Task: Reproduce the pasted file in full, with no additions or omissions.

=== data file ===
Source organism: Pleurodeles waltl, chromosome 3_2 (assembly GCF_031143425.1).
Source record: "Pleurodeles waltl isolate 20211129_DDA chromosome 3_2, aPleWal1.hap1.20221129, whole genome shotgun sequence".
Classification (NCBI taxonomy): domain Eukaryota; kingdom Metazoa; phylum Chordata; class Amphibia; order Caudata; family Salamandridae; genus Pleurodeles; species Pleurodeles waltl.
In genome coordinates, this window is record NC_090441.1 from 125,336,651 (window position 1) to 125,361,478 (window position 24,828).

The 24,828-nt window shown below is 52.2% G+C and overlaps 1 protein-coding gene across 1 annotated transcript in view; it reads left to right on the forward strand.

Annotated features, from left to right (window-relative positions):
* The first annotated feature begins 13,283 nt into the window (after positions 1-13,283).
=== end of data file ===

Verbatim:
Source organism: Pleurodeles waltl, chromosome 3_2 (assembly GCF_031143425.1).
Source record: "Pleurodeles waltl isolate 20211129_DDA chromosome 3_2, aPleWal1.hap1.20221129, whole genome shotgun sequence".
Classification (NCBI taxonomy): domain Eukaryota; kingdom Metazoa; phylum Chordata; class Amphibia; order Caudata; family Salamandridae; genus Pleurodeles; species Pleurodeles waltl.
In genome coordinates, this window is record NC_090441.1 from 125,336,651 (window position 1) to 125,361,478 (window position 24,828).

The 24,828-nt window shown below is 52.2% G+C and overlaps 1 protein-coding gene across 1 annotated transcript in view; it reads left to right on the forward strand.

Annotated features, from left to right (window-relative positions):
* The first annotated feature begins 13,283 nt into the window (after positions 1-13,283).